After careful consideration, we have made two important changes in the past year. The first includes both staffing and focus. We now have a full-time program aide (Ana Bonstedt) focusing on horticulture and another (Shelia Norman) focusing on our Youth/4-H programming. While these positions are not funded directly by county dollars, they are made possible by the support we receive from the county.

The second change is perhaps less concrete, but it is not at all subtle. We are consciously seeking ways to collaborate, work together, and overlap projects and programs to create efficiency. I’d encourage you to review the information regarding the school garden project at SeDoMoCha Elementary School in Dover-Foxcroft as just one example. Nearly every aspect of Extension is in some way touching this garden.

Another unique aspect of Extension is our reliance on the involvement of volunteers ranging from Master Gardeners to 4-H Leaders.  While University resources extend into our communities, it is the combining of resources and energy that makes us effective—whether we are talking about funding, programs, or people. Individually we are drops; together we form an ocean.

These are some of the reasons why we are able provide a good return on the investment we receive from Piscataquis County Taxpayers. We appreciate the building we occupy in the county complex and the county’s contribution to our operating and support costs. I would note that while we have little ability to control the costs associated with the building, our budget request for 2014 is responsible and our operating fund request remains at a level significantly below 2009. Not too many organizations I’m familiar with can boast of actually increasing services in an economy that contributes to the funding cuts we’ve experienced.

You are certainly part of everything we do. This brief report is really only an introduction and I’d encourage you to stop by the office, contact a staff or executive committee member and learn about the depth of our resources. Better yet, ask how you can help! There’s a place for everyone at UMaine Extension.

Walter Boomsma, President


*The County Extension Act

The County Extension Act explains the role of county government in funding local Extension offices:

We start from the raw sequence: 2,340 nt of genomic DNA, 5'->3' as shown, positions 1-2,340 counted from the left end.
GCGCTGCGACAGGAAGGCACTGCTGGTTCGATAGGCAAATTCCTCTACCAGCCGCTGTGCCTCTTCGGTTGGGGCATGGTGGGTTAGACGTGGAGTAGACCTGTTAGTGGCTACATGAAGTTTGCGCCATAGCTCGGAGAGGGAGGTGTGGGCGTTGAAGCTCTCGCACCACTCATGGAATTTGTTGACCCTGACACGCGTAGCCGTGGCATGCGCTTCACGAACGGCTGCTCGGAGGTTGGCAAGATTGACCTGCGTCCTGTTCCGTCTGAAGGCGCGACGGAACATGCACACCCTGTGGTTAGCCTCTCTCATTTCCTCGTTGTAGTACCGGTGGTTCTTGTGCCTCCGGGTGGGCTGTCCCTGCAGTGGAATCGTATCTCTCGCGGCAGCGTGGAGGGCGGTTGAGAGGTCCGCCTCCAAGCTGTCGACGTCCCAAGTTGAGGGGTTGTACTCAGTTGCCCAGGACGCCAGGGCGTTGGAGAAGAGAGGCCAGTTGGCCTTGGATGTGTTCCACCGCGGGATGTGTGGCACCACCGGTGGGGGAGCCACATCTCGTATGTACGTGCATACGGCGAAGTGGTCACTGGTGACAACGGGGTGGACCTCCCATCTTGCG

Cooperative extension work shall consist of the giving of practical demonstrations in agriculture and natural resources, youth development, and home economics and community life and imparting information on those subjects through field demonstrations, publications and otherwise. For the purpose of carrying out this chapter, there may be created in each county or combination of two counties within the State an organization known as a “county extension association,” and its services available to all residents of a county. The county extension is viewed as a unique and important educational program of county government. The executive committee of each county extension association shall prepare an annual budget as requested, showing in detail its estimate of the amount of money to be expended under this chapter within the county of counties for the fiscal year. The executive committee shall submit to the board of county commissioners on a date requested by the county commissioners, and the county commissioners may, if they deem it justifiable, adopt an appropriate budget for the county extension program and levy a tax therefore. The amount thus raised by direct taxation within any county or combination of counties for the purposes of this chapter shall be used for the salaries of clerks, provision of office space, supplies, equipment, postage, telephone, a contribution toward the salaries of county educators and such other expenses as necessary to maintain an effective county extension program.1

1Excerpted from Title 7, Chapter 7 of the Maine Revised Statutes, §191–§195.